Yet another divine use for eggplant – such a versatile vegetable. This time it is a cheesy torte – eggplants layered, Italian style, with cheeses, baked, allowed to rest and firm up, then cut into wedges to serve. What could be better? It makes a great lunch or supper, or works very well in a tapas spread, mezze or antipasto. It even makes a great any-time snack.
Using cooked or tinned chickpeas, falafels are very easy to make.
Who can resist a good falafel? Wonderful for snacks, meals, in wraps or topping salads, they are wonderfully tasty, textural and healthy. Whip them up using chickpeas you have previously cooked and frozen, for an easy supper.
Home made falafel are a huge cut above store-bought ones, or even those from some restaurants that must purchase them in bulk and keep them frozen for a long time. One has to wonder why, they are so easy to make, whereas many pre-prepared ones taste like cardboard. Who hasn’t had a wrap or roll with cardboard-tasting falafel stuffed into them for a “vegetarian option” when it would have been more flavoursome to leave them out?
Worry no more, we have your back. These are fantastic. Crispy crunchy on the outside and soft and fluffy on the inside. You can grind the chickpeas coarsely or more finely, which ever is your preference. But they must be ground enough to hold together as fritters.
You might like to also try hummus, which goes well with falafel. Chickpeas make a whole range of dishes. Try Chickpea Fingers, for example (it uses chickpea flour). Or Chickpea “Tabblouleh”. Chickpeas can be baked, or made into a spread, or smashed and made into a salad. They are really healthy – have a look at this article.
Sakkarai Pongal is short grained, raw rice cooked in jaggery and milk with mung dal, simmered until thick and then garnished with ghee, cashew nuts and raisins. It is not the traditional Milk Pongal cooked completely in milk, but is a definite favourite. It is a distinctive dish from Tamil Nadu, and also cooked in Sri Lanka and some other states in South India.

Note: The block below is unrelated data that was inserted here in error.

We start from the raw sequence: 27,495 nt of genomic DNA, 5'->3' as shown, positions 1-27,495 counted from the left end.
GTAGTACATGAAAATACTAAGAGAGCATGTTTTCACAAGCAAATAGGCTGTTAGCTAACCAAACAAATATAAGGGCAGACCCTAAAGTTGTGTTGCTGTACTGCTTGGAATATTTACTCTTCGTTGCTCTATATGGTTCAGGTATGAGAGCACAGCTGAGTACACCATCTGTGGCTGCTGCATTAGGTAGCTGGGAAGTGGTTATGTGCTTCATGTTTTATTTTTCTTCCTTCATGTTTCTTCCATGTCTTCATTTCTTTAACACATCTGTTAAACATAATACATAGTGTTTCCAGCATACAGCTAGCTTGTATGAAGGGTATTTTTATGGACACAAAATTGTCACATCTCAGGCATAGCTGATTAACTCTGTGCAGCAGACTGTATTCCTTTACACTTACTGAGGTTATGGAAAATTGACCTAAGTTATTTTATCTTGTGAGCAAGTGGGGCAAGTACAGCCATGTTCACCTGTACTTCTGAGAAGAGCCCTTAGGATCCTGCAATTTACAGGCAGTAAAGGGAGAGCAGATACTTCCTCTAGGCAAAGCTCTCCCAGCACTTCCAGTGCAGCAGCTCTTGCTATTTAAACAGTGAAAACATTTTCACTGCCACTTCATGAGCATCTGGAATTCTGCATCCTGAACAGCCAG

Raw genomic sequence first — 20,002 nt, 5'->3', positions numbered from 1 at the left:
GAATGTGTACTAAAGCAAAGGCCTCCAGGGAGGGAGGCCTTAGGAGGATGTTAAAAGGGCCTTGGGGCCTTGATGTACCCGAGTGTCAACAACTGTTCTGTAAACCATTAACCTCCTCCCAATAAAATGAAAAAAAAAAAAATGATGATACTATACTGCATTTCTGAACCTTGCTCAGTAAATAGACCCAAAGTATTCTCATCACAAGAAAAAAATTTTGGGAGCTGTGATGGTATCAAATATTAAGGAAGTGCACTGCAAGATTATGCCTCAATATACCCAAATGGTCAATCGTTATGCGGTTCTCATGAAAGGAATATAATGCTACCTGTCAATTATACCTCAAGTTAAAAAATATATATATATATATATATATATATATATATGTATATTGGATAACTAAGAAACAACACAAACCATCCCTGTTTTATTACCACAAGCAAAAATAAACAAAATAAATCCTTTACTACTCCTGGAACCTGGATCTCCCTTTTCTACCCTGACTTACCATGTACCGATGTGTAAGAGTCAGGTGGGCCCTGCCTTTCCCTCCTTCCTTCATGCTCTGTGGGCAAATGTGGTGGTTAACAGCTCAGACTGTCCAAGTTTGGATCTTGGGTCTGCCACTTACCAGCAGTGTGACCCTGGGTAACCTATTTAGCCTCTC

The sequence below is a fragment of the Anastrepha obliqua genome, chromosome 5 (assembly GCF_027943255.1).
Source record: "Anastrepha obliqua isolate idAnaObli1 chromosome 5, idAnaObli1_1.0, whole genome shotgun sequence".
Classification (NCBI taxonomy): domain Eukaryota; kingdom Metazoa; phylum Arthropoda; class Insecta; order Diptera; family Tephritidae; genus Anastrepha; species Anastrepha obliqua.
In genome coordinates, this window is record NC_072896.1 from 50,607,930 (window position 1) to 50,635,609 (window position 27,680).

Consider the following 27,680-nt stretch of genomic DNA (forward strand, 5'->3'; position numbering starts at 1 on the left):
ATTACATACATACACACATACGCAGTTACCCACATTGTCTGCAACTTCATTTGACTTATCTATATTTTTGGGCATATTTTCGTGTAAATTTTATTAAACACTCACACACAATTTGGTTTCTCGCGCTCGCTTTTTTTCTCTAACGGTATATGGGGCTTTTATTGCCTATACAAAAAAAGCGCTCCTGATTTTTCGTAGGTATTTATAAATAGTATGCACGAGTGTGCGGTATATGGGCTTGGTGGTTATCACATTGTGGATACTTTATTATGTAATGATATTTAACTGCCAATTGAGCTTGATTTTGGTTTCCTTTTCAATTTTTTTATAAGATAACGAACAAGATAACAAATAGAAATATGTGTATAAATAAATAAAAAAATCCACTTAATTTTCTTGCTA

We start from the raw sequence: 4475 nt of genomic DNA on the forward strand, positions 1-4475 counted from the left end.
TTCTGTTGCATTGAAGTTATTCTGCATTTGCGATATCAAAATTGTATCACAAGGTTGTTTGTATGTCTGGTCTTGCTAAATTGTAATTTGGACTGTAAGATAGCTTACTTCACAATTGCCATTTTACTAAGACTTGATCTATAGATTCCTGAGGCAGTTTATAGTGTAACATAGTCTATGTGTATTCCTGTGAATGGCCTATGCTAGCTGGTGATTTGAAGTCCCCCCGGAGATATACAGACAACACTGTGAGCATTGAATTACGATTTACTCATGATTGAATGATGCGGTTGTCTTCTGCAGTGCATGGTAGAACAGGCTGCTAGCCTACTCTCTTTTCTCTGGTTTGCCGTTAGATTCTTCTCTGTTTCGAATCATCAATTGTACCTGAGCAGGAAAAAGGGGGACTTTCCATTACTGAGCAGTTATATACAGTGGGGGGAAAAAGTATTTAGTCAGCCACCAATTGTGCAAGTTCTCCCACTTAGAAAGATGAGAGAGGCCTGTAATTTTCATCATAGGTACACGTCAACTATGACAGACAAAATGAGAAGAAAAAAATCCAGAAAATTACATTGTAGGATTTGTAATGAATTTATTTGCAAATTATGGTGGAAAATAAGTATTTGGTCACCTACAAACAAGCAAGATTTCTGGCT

Pongal is a festival in January where we thank the Sun for the bounty that it brings us. Sakkarai Pongal is cooked in the morning as the sun rises and is presented as part of the devotions. Read more about the Pongal Festival here. And all of our dishes for the Pongal Festival are here.
The Middle East has a variety of flavours and dishes that are amazing and under-explored in other countries. And yoghurt, one of my favourite food stuffs, features strongly there as it does in India. The recipes using yoghurt are often simple – take a vegetable, some yoghurt, garlic, dried mint and some spices, mix and serve.
Traditionally it is used as a pre-dinner snack or appetiser, generally served with pita bread., but you can use any flat bread. We get a great Afghan flatbread cooked fresh on the tandoor from our local shop, and it is amazing.
You can use the Green Peppers in Yoghurt as you might use a salad. If you use thick, drained yoghurt they can be used as a dip or spread, or it can be used as a sauce or dressing.
Capsicum recipes you might like to explore include Grilled Peppers and Eggplant Salad, Roasted Red Pepper Salad, and Baked Peppers with Cherry Tomatoes. All of our Capsicum dishes are here. All of our Salads are here.
Shallow fried chickpea flour bite sized snacks
A really nice snack to have when you are hot or tired or jet lagged, made with chickpea flour. It takes about 30 mins including cooling time.
Chickpea flour, also called besan or gram flour, is an essential ingredient in the kitchen, especially for Indian cooking. It makes a great batter, thickener, thin fritter or pan cake style pudla/cheela, and other goodies. Why not also try Pudla with Green Coriander and Mung Sprouts, Crispy Battered Onion Rings, and Gram Flour Vada. Going Italian, try the wonderful Farinata with Tomatoes and Onion. If it is desserts that you are after, try this Besan Custard.
The joy of yoghurt is beautifully expressed in this flavoursome recipe for Cucumber Raita. Cucumber Raita is a dish known all over the world, and if you must equate it, it is the Indian version of Tzatziki. The combination of cucumber and yoghurt, in what ever form or from what ever cuisine, is well known all over the world. Both ingredients are cooling, so it makes it a special dish for hot weather, but this does not mean that you need to forgo it on cooler days. An essential part of an informal gathering, Cucumber Raita always wins over your guests.
You might like to read more about Pachadi. Browse our Pachadi recipes here and here. Or explore our Yoghurt recipes here and here. Our Indian dishes are here and here. Be inspired by our Summer dishes here and here.
Versatile Greek style mushrooms